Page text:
Balancing Mental Health and Academic Success in Med School

As soon as you get accepted into a medical school, the path toward that white coat and medical license opens.

But with the excitement of a new challenge comes a lot of stress and pressure. Medical school requires an enormous commitment of time and energy. Hours spent in the library, long shifts in hospitals, and stressful exams can take a toll on your mental health.

Good thing there are a few ways to ensure your academic performance doesn’t suffer while looking after yourself. Let’s take a look at the tips to help you balance your mental health and academic success in medical school.

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Why Mental Health Is Essential

It is not a surprise for most people that medical school requires dedication, resilience, and excellent time-management skills. With countless subjects to cover, intense coursework, and the added pressure of clinical rotations, it often feels like you are drowning in information.

The authors of a journal from the National Library of Medicine gave a quick run-through of their regular days in the medicine academe. The moment their alarms go off, at 6:30 AM, the endless amount of studying and lectures starts, and then, their days are often concluded with reviewing—this routine is then repeated the next day.

Rummaging through lecture halls and skimming endless amounts of paperwork and reviewers are just a few of what to expect in med school. Not to mention the sleepless nights to catch up on a few lessons, the pressure, and the stress medical students experience.

As much as you are packed with medical knowledge and intelligence, students going to med school or reviewing for the NAC OSCE and MCCQE1 examinations should be backed up with strong emotional and mental health.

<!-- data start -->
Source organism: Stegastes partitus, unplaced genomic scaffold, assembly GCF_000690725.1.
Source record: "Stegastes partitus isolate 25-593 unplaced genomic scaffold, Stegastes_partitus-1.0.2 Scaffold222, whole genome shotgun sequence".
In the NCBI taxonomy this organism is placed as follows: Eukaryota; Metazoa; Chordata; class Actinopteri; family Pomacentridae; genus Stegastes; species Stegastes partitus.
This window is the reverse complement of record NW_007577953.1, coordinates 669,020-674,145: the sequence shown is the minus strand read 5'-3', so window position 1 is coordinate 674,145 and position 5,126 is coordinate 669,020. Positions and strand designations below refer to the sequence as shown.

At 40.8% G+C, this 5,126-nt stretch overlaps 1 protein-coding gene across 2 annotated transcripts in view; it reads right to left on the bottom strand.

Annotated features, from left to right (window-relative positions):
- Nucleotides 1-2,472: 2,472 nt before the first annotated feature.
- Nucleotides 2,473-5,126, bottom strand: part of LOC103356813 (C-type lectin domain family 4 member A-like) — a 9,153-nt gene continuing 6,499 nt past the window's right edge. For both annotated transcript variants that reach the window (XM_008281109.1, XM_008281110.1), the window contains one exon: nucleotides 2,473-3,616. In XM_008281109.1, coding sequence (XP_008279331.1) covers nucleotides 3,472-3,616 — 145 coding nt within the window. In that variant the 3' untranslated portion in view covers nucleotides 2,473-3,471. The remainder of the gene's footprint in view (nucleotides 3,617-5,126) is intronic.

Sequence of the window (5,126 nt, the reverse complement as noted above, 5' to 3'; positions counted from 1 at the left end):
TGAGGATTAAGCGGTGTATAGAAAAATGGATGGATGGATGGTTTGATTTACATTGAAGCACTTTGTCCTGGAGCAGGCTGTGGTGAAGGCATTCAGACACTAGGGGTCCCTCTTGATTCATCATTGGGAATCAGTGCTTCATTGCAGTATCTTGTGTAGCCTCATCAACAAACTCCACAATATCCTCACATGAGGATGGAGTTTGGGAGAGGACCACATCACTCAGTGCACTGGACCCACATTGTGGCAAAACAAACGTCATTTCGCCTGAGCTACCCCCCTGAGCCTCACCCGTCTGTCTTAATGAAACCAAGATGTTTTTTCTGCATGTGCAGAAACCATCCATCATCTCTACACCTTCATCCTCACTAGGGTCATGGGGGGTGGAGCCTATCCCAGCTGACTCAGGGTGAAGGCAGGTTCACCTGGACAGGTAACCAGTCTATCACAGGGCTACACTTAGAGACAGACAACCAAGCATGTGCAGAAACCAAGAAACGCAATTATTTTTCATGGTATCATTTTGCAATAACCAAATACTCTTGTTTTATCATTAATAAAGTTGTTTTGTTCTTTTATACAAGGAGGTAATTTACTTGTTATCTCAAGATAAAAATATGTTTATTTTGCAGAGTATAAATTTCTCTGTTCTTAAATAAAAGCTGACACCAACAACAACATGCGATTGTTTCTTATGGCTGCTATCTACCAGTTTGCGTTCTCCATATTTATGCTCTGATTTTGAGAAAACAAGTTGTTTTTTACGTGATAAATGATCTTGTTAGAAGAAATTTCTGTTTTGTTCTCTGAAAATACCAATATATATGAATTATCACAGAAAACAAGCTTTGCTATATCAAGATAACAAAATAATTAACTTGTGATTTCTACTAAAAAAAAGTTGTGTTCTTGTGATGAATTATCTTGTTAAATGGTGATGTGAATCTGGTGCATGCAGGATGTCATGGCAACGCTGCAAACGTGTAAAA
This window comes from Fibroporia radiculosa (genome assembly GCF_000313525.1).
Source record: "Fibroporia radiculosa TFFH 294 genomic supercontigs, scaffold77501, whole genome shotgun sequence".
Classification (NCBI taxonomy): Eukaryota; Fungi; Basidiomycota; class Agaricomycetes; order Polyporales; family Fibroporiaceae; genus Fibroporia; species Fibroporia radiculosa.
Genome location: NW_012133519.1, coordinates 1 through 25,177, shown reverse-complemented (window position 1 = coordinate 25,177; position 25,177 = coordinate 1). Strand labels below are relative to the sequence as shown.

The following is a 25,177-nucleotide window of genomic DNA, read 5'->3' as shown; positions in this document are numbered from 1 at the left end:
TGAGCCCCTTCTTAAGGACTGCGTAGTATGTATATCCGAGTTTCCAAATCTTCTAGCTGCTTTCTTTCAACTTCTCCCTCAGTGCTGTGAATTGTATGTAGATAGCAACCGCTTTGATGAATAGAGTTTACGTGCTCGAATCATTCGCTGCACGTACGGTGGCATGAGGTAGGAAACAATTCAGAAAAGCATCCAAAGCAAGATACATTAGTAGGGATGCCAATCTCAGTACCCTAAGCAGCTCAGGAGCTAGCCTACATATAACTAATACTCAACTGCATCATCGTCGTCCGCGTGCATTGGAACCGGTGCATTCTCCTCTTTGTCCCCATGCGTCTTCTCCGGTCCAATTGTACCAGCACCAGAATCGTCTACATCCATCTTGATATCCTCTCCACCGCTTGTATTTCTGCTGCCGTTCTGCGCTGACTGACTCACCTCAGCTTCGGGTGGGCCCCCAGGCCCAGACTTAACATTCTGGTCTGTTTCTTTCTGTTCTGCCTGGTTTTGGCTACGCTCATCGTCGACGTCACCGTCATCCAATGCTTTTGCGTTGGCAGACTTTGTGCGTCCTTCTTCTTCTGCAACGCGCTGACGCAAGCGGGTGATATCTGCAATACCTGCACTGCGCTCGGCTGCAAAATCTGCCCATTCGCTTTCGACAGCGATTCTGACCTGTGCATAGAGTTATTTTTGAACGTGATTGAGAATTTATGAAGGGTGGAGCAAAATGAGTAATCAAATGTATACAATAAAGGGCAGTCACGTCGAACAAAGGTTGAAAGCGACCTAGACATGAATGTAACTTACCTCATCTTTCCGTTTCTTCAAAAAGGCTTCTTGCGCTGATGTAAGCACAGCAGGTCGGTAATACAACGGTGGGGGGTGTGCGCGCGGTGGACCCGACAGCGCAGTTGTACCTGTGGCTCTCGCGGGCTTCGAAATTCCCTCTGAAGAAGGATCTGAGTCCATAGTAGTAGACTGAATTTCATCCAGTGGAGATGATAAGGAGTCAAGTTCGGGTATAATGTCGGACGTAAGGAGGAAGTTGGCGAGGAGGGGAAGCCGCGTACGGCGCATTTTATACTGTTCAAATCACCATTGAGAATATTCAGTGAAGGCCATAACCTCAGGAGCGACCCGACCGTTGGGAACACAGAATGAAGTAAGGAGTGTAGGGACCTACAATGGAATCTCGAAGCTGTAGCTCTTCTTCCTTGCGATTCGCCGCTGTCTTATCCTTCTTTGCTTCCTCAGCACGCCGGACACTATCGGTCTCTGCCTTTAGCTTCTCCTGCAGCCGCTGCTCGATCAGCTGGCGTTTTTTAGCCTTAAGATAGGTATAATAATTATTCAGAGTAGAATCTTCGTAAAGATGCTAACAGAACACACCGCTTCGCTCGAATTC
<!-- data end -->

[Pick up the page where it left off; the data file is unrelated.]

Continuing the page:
Fast Stats on the Mental Health of Med Students

Common mental health issues among medical students are depression, anxiety, and burnout.

83%
report feeling overwhelmed by their workload
36%
currently seek professional care, with anxiety being the most common condition
70%
meet at least one dimension for burnout

How Are You Dealing With Med School Stress?

Students in blue medical scrubs reviewing for an exam.

Going under intense amounts of pressure and stress will have its effects manifested physically. So, how are you dealing with it? What are your coping mechanisms to still balance life and med school?

A study conducted in 2014 about the factors associated with stress among medical students found that med students’ major stressors are the following:

  1. Environmental factors – these stressors are found in a student’s physical surroundings, e.g. loud noises, crowded places, etc.
  2. Tough study routines – given that a med student’s day is packed with loads of academic lectures, papers, reviews, and hospital duty for older years.
  3. New college environment
  4. Student abuse
  5. Personal factors

While everyone has their stressors and triggers, medical students often undergo intense amounts of stress, which has started to manifest in their physical health. The study concludes that most undergraduate med students “experience stress due to both academic and emotional factors”, which is why having a proper and effective way of dealing with those helps to minimize the risk factors.

Tips To Cope With Med School Stress

With the high rates of med students who are experiencing (or showing signs of) mental health issues, it is important to know how to effectively cope with med school stress. Here are some things you could do to help manage and healthily deal with stress, especially when preparing for the NAC OSCE and MCCQE1 exams, and med school per se.

1. Find Your Circle